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Gastrointestinal manifestations in primary immunodeficiency

Asghar Aghamohammadi, MD, PhD
Atefeh Zeinoddini, MD
Payam Mohammadinejad, MD
Nima Rezaei, MD, PhD
Section Editor
Luigi D Notarangelo, MD
Deputy Editor
Anna M Feldweg, MD


Gastrointestinal (GI) manifestations are the second most common complications of primary immunodeficiency (PID) after pulmonary disease and have been reported in approximately 5 to 50 percent of patients with different types of PID [1,2]. PID may initially present with GI manifestations, such as intractable diarrhea, malabsorption, failure to thrive (FTT), or inflammatory bowel disease, which often do not respond as expected to conventional therapies [3].

This topic review will provide a brief overview of the GI immune system, review the most common GI complications of PID, and discuss specific GI disorders in some of the more common PIDs. Initial testing for immune problems, monitoring for GI complications among PID patients, and treatment considerations are also reviewed. More detailed approaches to patients with suspected PID and the medical management of immunodeficiency are discussed separately. (See "Approach to the child with recurrent infections" and "Approach to the adult with recurrent infections" and "Laboratory evaluation of the immune system" and "Primary immunodeficiency: Overview of management".)


The gastrointestinal (GI) tract is considered the largest organ in the immune system, with a vast surface area and the largest reservoir of lymphocytes in the human body [4]. The GI immune system consists of physical barriers, gut-associated lymphoid tissue (GALT), and other lymphoid organs. Components of the GI immune system are discussed in more detail separately. (See "Pathogenesis of food allergy", section on 'The gut immune system'.)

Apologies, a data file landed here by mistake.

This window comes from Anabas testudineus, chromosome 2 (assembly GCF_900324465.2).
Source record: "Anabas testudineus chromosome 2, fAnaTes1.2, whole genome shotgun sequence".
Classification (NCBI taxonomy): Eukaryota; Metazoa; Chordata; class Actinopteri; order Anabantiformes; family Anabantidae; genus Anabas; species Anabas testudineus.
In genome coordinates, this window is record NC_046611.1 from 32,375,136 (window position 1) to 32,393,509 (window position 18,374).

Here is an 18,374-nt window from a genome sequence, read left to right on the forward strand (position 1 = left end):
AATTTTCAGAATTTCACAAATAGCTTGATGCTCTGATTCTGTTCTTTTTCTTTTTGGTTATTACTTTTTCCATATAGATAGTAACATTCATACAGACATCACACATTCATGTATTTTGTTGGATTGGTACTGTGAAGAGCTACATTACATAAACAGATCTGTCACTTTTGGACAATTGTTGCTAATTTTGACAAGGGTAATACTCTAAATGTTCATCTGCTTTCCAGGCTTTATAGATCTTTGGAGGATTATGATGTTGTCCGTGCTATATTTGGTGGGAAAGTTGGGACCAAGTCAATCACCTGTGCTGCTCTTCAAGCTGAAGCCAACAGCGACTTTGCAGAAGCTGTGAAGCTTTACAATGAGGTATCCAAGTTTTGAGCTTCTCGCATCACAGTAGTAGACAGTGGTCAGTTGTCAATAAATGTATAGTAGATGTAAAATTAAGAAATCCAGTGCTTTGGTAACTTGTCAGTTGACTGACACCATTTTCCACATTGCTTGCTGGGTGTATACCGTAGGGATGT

The GI immune system is constantly exposed to a variety of foreign antigens including those from bacteria, viruses, and parasites, as well as foreign dietary proteins [5]. A balance between immune responses to harmful micro-organisms and tolerance to nonpathogenic antigens is essential for immune homeostasis in the GI tract, a process that generally favors the development of tolerance. The GI immune system is mainly regulated by T lymphocytes, specifically regulatory T (Treg) cells, which are also responsible for cellular immunity and initiation of antigen-specific immune responses [6,7].

In addition, dimeric secretory immunoglobulin A (IgA), which is synthesized and secreted in the GI tract (and thus distinct from monomeric serum IgA), plays an active role in the regulation of the GI immune system by inducing tolerance to antigens with insignificant pathogenesis as well as providing protection against invasive micro-organisms. It is possible that dysregulation of IgA could result in inflammatory processes in the GI tract [8]. In addition, defects in either humoral or cellular immunity could result in uncontrolled inflammatory processes, damage to the mucosal surface of the GI tract, and increased risk of developing chronic inflammatory, autoimmune, and even malignant disorders.

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Literature review current through: Nov 2017. | This topic last updated: Jan 26, 2016.
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